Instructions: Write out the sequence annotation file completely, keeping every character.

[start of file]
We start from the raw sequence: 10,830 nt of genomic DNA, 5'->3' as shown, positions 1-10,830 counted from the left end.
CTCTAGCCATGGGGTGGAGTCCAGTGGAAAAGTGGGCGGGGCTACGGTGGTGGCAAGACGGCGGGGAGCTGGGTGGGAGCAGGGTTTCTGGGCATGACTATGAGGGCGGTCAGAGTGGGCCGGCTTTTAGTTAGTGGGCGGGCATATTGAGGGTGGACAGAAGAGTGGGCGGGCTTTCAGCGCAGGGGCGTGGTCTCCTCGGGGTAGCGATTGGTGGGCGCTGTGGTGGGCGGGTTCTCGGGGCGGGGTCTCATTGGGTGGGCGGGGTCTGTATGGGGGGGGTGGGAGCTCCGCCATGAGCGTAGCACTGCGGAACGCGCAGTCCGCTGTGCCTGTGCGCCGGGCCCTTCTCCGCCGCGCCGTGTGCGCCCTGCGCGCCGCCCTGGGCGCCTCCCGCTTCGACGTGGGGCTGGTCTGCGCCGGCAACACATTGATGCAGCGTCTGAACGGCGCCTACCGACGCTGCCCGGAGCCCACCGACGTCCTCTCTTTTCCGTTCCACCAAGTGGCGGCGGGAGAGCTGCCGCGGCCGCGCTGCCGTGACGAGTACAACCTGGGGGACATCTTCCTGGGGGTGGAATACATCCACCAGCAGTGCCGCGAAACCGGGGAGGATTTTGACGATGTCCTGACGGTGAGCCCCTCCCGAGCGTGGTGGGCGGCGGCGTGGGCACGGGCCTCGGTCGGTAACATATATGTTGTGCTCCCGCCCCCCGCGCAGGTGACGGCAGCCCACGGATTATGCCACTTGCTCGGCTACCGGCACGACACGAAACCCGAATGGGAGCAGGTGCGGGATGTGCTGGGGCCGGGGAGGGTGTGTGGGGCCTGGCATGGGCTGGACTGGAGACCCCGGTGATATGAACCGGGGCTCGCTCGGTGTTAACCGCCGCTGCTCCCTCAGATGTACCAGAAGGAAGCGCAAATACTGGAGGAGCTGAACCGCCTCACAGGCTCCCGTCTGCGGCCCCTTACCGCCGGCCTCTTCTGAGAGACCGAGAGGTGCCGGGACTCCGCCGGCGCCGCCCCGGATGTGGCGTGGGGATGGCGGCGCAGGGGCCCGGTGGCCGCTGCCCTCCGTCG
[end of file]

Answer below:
We start from the raw sequence: 10,830 nt of genomic DNA, 5'->3' as shown, positions 1-10,830 counted from the left end.
CTCTAGCCATGGGGTGGAGTCCAGTGGAAAAGTGGGCGGGGCTACGGTGGTGGCAAGACGGCGGGGAGCTGGGTGGGAGCAGGGTTTCTGGGCATGACTATGAGGGCGGTCAGAGTGGGCCGGCTTTTAGTTAGTGGGCGGGCATATTGAGGGTGGACAGAAGAGTGGGCGGGCTTTCAGCGCAGGGGCGTGGTCTCCTCGGGGTAGCGATTGGTGGGCGCTGTGGTGGGCGGGTTCTCGGGGCGGGGTCTCATTGGGTGGGCGGGGTCTGTATGGGGGGGGTGGGAGCTCCGCCATGAGCGTAGCACTGCGGAACGCGCAGTCCGCTGTGCCTGTGCGCCGGGCCCTTCTCCGCCGCGCCGTGTGCGCCCTGCGCGCCGCCCTGGGCGCCTCCCGCTTCGACGTGGGGCTGGTCTGCGCCGGCAACACATTGATGCAGCGTCTGAACGGCGCCTACCGACGCTGCCCGGAGCCCACCGACGTCCTCTCTTTTCCGTTCCACCAAGTGGCGGCGGGAGAGCTGCCGCGGCCGCGCTGCCGTGACGAGTACAACCTGGGGGACATCTTCCTGGGGGTGGAATACATCCACCAGCAGTGCCGCGAAACCGGGGAGGATTTTGACGATGTCCTGACGGTGAGCCCCTCCCGAGCGTGGTGGGCGGCGGCGTGGGCACGGGCCTCGGTCGGTAACATATATGTTGTGCTCCCGCCCCCCGCGCAGGTGACGGCAGCCCACGGATTATGCCACTTGCTCGGCTACCGGCACGACACGAAACCCGAATGGGAGCAGGTGCGGGATGTGCTGGGGCCGGGGAGGGTGTGTGGGGCCTGGCATGGGCTGGACTGGAGACCCCGGTGATATGAACCGGGGCTCGCTCGGTGTTAACCGCCGCTGCTCCCTCAGATGTACCAGAAGGAAGCGCAAATACTGGAGGAGCTGAACCGCCTCACAGGCTCCCGTCTGCGGCCCCTTACCGCCGGCCTCTTCTGAGAGACCGAGAGGTGCCGGGACTCCGCCGGCGCCGCCCCGGATGTGGCGTGGGGATGGCGGCGCAGGGGCCCGGTGGCCGCTGCCCTCCGTCG